There was a fairly complete restoration of the church in 1873, at a cost of GBP 1,175, which included reseating and the decoration of the chancel roof. This restoration was done under the superintendence of Mr. J.D. Sedding, who is responsible for much excellent work in neighbouring churches. The church and others hereabouts owe much to the discriminating care of the present incumbent, the Rev. R.F. Tyacke. The three eastern stained glass windows (executed in 1845) are about as bad as any in existence; it would be difficult to imagine a more intensely disagreeable arrangement of colour than the centre one exhibits. Mr. Henry Irving is, I suppose, a parishioner of Lelant, as he was born near St. Ives, which is a chapel under Lelant. The church has been twice struck by lightning – in 1827, when a pinnacle was knocked down and the dado in the chancel set on fire; and 1879, when a pinnacle was again knocked down. If it be desirable, according to Professor Huxley, to terminate the conductors with plates in the ground, the exposed situation of Lelant should claim an early belief in the precaution. In 1538 it was considered dangerous to come to Lelant because of the pirates, but nowadays one can hardly go to a pleasanter place, commanding such beautiful seascape and landscape views. Fortunate is it that some 329 miles intervene between it and London Bridge that so fair a spot may not be overrun and spoilt.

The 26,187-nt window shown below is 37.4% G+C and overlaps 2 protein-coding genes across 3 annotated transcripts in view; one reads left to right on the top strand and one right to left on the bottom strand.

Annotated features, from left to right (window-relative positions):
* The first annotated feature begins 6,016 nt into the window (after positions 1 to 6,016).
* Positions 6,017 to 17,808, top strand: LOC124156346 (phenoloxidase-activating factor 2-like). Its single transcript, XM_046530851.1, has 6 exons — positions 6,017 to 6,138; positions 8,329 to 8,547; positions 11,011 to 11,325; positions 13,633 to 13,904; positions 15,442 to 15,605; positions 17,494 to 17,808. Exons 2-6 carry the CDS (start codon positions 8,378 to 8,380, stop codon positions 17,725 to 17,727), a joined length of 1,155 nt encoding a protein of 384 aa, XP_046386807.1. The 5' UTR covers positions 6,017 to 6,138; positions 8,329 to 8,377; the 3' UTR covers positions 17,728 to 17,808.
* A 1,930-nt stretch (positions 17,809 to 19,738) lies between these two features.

Charge Against A Falmouth Publican – At Falmouth Town-hall, on Monday, before Mr. T. Webber (in the chair), Mr. W.H. Lean, Dr. Mason Pooley, and Mr. W.H. Solomon, borough magistrates, Thomas Gerry, publican, High-street, Falmouth, was summoned for permitting his premises to be the habitual resort of reputed prostitutes, and allowing them to remain longer than necessary for the purpose of obtaining reasonable refreshments. P.C.'s Back and Thomas deposed to watching the house on the evening of the 6th inst. From eight o'clock until half-past. Four prostitutes came out, and on visiting the premises two others were found there. Mr. H. Tilly, solicitor, on behalf of defendant, contended that the women referred to were just as much entitled as anyone else to have reasonable refreshments at a public-house. Before the defendant could be convicted it must be proved he knew the character of the women. Defendant and his niece were called, and both swore they were not aware that any of the women referred to were bad characters. They ordered their own drink and paid for it. No bad language was used, nor was there any disturbance. It was also mentioned that defendant had been in business twenty years, and had never had a complaint of any kind lodged against him before. - The Bench consulted in private, and on returning into Court the Chairman said they had given the case every consideration. It was not proved to their satisfaction, and would therefore be dismissed. The decision was received with applause, which was immediately stopped.